This edition of the Old Testament is drawn from Joseph Smith’s New Translation of the Holy Bible, commonly known as the Inspired Version. During talks that Joseph Smith gave in the Nauvoo era, there were several times when he said, “The Bible reads this way, but it ought to read that way,” or “This is what it says, but a plainer meaning or plainer translation would be this.” In 1867, the Reorganized Church of Jesus Christ of Latter Day Saints (RLDS) first published Joseph’s New Translation under the title The Holy Scriptures, Translated and Corrected by the Spirit of Revelation. When the Joseph Smith Translation (JST) was first published by the RLDS Church, the publishing committee made a number of editorial changes. Additionally, Joseph Smith had originally made hundreds of changes that did not get incorporated into their version. This Restoration Edition of the Old Testament encompasses every change Joseph Smith made, whether they were in the version published by the RLDS Church or not; also, all of the changes that were inserted by their committee have been eliminated. Great effort has been taken to gather and correctly reflect exactly what Joseph Smith intended. However, Joseph’s labor to recover and restore the text of the Bible was never completed, hindering this current effort to fully reflect his intentions.
All available sources of the Joseph Smith Inspired Version of the Bible have been used to align the text with Joseph’s efforts to improve the text. In addition to the written edits made by Joseph, a number of other textual adjustments have been made; these adjustments were things that Joseph stated in public discourses that never became part of his written New Translation.
The following is a simple list of the updates and changes made to the Old Testament for this Restoration Edition of the scriptures:
For the first time, the entire Book of Moses will be contained within the Book of Genesis, where it rightfully belongs, as Genesis 1:1–Genesis 5:12. Joseph’s work of translation and revision of the Bible commenced with this particular book, and he received it by revelation, starting in June of 1830. Chapters of the Book of Moses were originally published in The Evening and Morning Star and the Times and Seasons. Later, portions of the book were published in the 1851 edition of the LDS Pearl of Great Price, with a more complete edition printed in 1878. The RLDS Church included the Book of Moses in its 1864 edition of the Doctrine and Covenants and placed portions in its 1867 edition of the JST. The Book of Moses contains accounts of Adam, Noah, and Moses, as well as the Book of Enoch.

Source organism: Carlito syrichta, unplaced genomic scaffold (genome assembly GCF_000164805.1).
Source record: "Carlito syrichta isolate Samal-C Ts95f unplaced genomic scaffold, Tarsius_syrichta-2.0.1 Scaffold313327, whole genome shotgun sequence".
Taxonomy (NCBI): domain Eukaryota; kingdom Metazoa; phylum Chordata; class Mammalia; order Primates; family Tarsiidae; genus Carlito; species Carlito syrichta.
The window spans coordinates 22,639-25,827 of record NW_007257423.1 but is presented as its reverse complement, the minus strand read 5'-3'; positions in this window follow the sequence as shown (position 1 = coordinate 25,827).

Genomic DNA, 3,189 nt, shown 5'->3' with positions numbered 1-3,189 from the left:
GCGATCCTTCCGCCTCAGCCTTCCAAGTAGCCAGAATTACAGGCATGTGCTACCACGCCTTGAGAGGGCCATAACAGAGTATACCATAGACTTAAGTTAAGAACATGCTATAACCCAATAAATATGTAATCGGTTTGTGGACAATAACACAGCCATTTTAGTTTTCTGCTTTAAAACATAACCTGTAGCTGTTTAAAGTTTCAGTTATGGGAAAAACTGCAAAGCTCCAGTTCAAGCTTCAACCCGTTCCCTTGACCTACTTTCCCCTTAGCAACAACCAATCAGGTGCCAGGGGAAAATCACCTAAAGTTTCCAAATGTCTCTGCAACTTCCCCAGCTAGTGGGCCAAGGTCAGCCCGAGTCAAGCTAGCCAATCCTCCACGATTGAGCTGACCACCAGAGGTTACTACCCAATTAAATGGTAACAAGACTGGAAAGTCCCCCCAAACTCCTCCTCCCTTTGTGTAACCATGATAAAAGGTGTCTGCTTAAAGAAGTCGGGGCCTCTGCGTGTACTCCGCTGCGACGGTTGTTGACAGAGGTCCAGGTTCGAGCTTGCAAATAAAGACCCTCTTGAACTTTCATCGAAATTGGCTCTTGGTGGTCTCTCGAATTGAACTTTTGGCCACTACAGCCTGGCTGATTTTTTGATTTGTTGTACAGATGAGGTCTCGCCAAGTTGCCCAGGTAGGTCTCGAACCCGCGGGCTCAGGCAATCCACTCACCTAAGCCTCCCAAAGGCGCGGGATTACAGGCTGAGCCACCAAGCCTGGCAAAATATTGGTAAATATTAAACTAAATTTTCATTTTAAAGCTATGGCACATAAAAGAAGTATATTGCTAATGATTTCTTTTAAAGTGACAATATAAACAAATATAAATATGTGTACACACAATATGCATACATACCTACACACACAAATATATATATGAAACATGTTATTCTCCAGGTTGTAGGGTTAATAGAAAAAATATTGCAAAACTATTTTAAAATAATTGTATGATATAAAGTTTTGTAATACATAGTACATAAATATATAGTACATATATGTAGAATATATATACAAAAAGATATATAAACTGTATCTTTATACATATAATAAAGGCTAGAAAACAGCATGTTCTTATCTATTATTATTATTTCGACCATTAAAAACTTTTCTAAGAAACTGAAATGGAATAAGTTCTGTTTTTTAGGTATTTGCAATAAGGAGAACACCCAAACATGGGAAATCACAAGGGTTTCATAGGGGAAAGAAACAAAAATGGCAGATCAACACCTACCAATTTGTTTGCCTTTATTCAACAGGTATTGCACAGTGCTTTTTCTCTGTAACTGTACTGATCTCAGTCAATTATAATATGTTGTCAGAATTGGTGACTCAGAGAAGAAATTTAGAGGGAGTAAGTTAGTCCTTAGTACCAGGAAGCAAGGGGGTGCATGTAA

The Song of Solomon has been removed, as Joseph declared that it was not an inspired writing.
Archaic language updates to the Bible were approved by the Lord and have been restricted to updating words, phrases, and grammar that are no longer used in modern speech (see Teachings & Commandments 157:15).
Some phrases and sentences have been modified in consequence of these word updates or when current wording made the meaning unclear. This was only permitted when the intent of the meaning was retained, as directed by the Lord (ibid). Whenever meaning was questionable, the text was left alone. This meant that odd-sounding or incorrect text was not necessarily good justification for change. For example: For in their anger they slew a man, and in their self-will they digged down a wall (Genesis 12:21); digged has been updated to dug, but a more correct translation of digged down a wall would be an understanding that Simeon and Levi amused themselves by ham-stringing or laming cattle. That correction was not made.
Particular attention has been paid to how words are used and their structure. For example, first born refers to birth order, whereas firstborn is titular and refers to the birthright; every one refers to all of the parts of a subset, whereas everyone refers to all people.
The distinction of LORD/Lord and GOD/God has been let go and standardized to Lord and God.
Name spellings have been standardized.
Some old grammatical structures have been updated to make reading significantly easier, such as Verb>Noun>Object was changed to Noun>Verb>Object; for example: Then answered they him became Then they answered him (John 5:2). Some exceptions were made when the text needed to be respected more than it needed to be updated, for example…created I him;…created I them (Genesis 3:14).
Chapters have been set by context rather than tradition, and verses have been expanded to paragraphs to allow the context to influence the reading of the text. This diminishes the divorcing of statements from their greater context, which often occurs when a scriptural text is poorly divided into smaller chapters and verses.
Punctuation has been reduced, whenever possible, to allow multiple interpretations where the text suggests that possibility. Otherwise, modern grammatical rules have been applied.
Some literary tools have been used to invite new or particular perspectives to be considered. For example, when referring to God, pronouns have all been rendered in lowercase to help reduce the historically-perceived distance between God and man. Words that can convey multiple meanings are largely rendered in lowercase, even when one of the meanings would demand capitalization, such as earth. Also, a significant number of titles have been rendered in lowercase to avoid elevating some men and positions above others.
Great effort has been put into honoring the work of Joseph Smith in this collection. Because numerous changes indicated in the Bible that Joseph used for his translation have never been included in any prior version of the JST, this should be considered the most complete JST currently available.